High up on Cahuenga Peak, about a 15-minute walk west of the Hollywood sign, stands a lone pine tree. The otherwise treeless hilltop offers a breathtaking view of L.A. — in fact, there's hardly a spot in the city where you can't look up and see the weather-beaten, solitary tree, though you may need binoculars. Under the tree sits a green ammo box filled with journals, where visitors write their thoughts, feelings and bad poetry.
The pine is known by many names, most of them obvious monikers such as the Wishing Tree (Google Maps), the Tree of Life (another part of Google Maps), the Magic Tree (Foursquare) and the Giving Tree (Yelp). But, at least according to Casey Schreiner at Modern Hiker, a soft consensus seems to be forming for the Wisdom Tree (Instagram tends to agree).
Whatever you call it, the Wisdom Tree is becoming a popular hiking and selfie destination, leading some to worry that fame and popularity might be too much for the gnarled old pine.
The journal box was placed beneath the tree several years ago by Mark Rowlands, 58, a film electrician from South London.
“When I first went up there, there was a binder,” Rowlands says. “Then at some point, I put the ammo box up there. I put in some journals and pencils. I would keep it sort of up-to-date. I would take pictures of the pages. So I would try to document some stuff. I would say 95.95 percent of it is really profound and meaningful. It’s certainly a special place for a lot of people.”
According to legend, the tree was purchased as a Christmas tree and planted on the mountaintop where, rather miraculously, it survived. One comment posted on Rowlands' site reads:
I know the person who planted that tree his name is John Smirch. He planted that tree 35 years ago, he got it from Macdonnals [sic] when they were giving little trees away. He and his friends planted quite a few but only that one survived.
Rowlands first noticed the Wisdom Tree while flying a helicopter nearby in 2007, shortly after a 160-acre fire charred the Hollywood Hills, including Cahuenga Peak, leaving only the sole surviving pine.
“After that fire, it was devastation,” Rowlands says. “It was charcoal as far as the eye can see. Except for the tree, which definitely got singed.”
There weren't really any trails leading up to the tree, since the land was privately owned.
Aviator and film producer Howard Hughes had bought the mountaintop, according to the Los Angeles Times, “in the 1930s hoping to build a love nest for actress Ginger Rogers. (She wouldn't let him.)”
For decades, the 138-acre property stood empty in the shadow of the famous Hollywood Sign — until 2002, when Chicago investors bought it from the Hughes estate and announced plans to build five massive luxury homes. People were shocked that land an easy walk from L.A.'s sacred sign wasn't public parkland, and activists jumped into the debate. The nonprofit Trust for Public Land began raising money to buy the land from Chicago, and the trust even covered the Hollywood Sign, in April 2010, with its slogan, “Save the Peak.”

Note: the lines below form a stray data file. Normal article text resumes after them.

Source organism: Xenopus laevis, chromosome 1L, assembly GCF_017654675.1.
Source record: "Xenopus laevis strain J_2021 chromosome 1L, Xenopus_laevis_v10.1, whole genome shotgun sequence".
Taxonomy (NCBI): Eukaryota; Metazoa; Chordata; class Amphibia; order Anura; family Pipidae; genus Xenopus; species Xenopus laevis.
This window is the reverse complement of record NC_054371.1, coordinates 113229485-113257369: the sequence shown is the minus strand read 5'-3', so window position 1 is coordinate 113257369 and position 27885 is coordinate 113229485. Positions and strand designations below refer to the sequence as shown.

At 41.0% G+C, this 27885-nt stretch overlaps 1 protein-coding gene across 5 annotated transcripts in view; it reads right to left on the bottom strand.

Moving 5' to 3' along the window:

Eventually, the trust raised the $12.5 million to buy the land, with the last $900,000 coming from none other than Hugh Hefner, who told the Times:
It's like saying let's build a house in the middle of Yellowstone Park. There are some things that are more important. The Hollywood Sign represents the dreams of millions. It's a symbol. It is as the Eiffel Tower is to Paris. It represents the movies.
A plaque thanking Hefner was glued to a rock, but that plaque has been stolen. The land, meanwhile, was absorbed by the city-owned Griffith Park, which added some plaques and trails — and put the tree on its tourist maps. Soon, people started hiking along the ridgeline to the surviving pine.
“It was a real special place,” Rowlands says. “No litter. If you saw four or five people in a day it would be a lot of people.”
But winning new billing on a public map has not been kind to the tree or its immediate surroundings, according to Rowlands. “Now it’s just a destination and there’s litter,” he says. Graffiti has appeared on nearby rocks. “People carved their names in the tree. It’s just awful. It tears my heart.”
He adds: “My worst fear is that some asshole will take it upon themselves to chop it down and make a big bonfire. I wouldn’t put it past them.”
Rowlands' fears notwithstanding, Cahuenga Peak offers one of the most unusual hikes in L.A., which includes not only one of the most breathtaking views of the city but also an up-close look at the back of the Hollywood Sign and an encounter with the lonely pine, the Wisdom Tree. Or whatever we're calling it.